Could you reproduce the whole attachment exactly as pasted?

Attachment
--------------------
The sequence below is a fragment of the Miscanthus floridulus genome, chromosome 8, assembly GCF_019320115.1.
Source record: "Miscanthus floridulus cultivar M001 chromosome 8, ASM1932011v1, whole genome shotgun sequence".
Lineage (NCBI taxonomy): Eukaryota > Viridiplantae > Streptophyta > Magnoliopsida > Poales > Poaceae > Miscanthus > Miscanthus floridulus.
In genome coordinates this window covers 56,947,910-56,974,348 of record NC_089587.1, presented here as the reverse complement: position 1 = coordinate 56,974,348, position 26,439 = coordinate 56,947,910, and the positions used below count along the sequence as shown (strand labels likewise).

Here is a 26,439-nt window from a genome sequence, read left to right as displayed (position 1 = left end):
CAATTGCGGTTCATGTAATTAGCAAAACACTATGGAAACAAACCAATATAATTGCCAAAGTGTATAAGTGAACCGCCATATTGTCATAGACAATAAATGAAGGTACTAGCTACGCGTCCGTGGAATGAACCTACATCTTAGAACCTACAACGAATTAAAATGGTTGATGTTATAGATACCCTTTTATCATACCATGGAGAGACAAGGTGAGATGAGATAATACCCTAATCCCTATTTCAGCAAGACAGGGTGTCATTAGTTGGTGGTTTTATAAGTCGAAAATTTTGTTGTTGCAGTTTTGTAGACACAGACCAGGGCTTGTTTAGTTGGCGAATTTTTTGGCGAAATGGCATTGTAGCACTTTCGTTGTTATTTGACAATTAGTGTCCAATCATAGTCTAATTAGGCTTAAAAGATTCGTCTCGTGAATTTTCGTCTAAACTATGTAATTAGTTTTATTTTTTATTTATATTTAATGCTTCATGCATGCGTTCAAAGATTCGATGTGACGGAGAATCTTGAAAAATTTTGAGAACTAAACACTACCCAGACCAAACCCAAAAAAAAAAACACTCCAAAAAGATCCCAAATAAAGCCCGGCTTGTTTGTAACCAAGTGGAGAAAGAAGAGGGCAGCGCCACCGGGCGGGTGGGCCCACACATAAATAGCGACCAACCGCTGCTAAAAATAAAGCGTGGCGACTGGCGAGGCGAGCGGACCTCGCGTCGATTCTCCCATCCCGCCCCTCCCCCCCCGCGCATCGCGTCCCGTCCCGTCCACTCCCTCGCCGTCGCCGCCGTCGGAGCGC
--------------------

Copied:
The sequence below is a fragment of the Miscanthus floridulus genome, chromosome 8, assembly GCF_019320115.1.
Source record: "Miscanthus floridulus cultivar M001 chromosome 8, ASM1932011v1, whole genome shotgun sequence".
Lineage (NCBI taxonomy): Eukaryota > Viridiplantae > Streptophyta > Magnoliopsida > Poales > Poaceae > Miscanthus > Miscanthus floridulus.
In genome coordinates this window covers 56,947,910-56,974,348 of record NC_089587.1, presented here as the reverse complement: position 1 = coordinate 56,974,348, position 26,439 = coordinate 56,947,910, and the positions used below count along the sequence as shown (strand labels likewise).

Here is a 26,439-nt window from a genome sequence, read left to right as displayed (position 1 = left end):
CAATTGCGGTTCATGTAATTAGCAAAACACTATGGAAACAAACCAATATAATTGCCAAAGTGTATAAGTGAACCGCCATATTGTCATAGACAATAAATGAAGGTACTAGCTACGCGTCCGTGGAATGAACCTACATCTTAGAACCTACAACGAATTAAAATGGTTGATGTTATAGATACCCTTTTATCATACCATGGAGAGACAAGGTGAGATGAGATAATACCCTAATCCCTATTTCAGCAAGACAGGGTGTCATTAGTTGGTGGTTTTATAAGTCGAAAATTTTGTTGTTGCAGTTTTGTAGACACAGACCAGGGCTTGTTTAGTTGGCGAATTTTTTGGCGAAATGGCATTGTAGCACTTTCGTTGTTATTTGACAATTAGTGTCCAATCATAGTCTAATTAGGCTTAAAAGATTCGTCTCGTGAATTTTCGTCTAAACTATGTAATTAGTTTTATTTTTTATTTATATTTAATGCTTCATGCATGCGTTCAAAGATTCGATGTGACGGAGAATCTTGAAAAATTTTGAGAACTAAACACTACCCAGACCAAACCCAAAAAAAAAAACACTCCAAAAAGATCCCAAATAAAGCCCGGCTTGTTTGTAACCAAGTGGAGAAAGAAGAGGGCAGCGCCACCGGGCGGGTGGGCCCACACATAAATAGCGACCAACCGCTGCTAAAAATAAAGCGTGGCGACTGGCGAGGCGAGCGGACCTCGCGTCGATTCTCCCATCCCGCCCCTCCCCCCCCGCGCATCGCGTCCCGTCCCGTCCACTCCCTCGCCGTCGCCGCCGTCGGAGCGC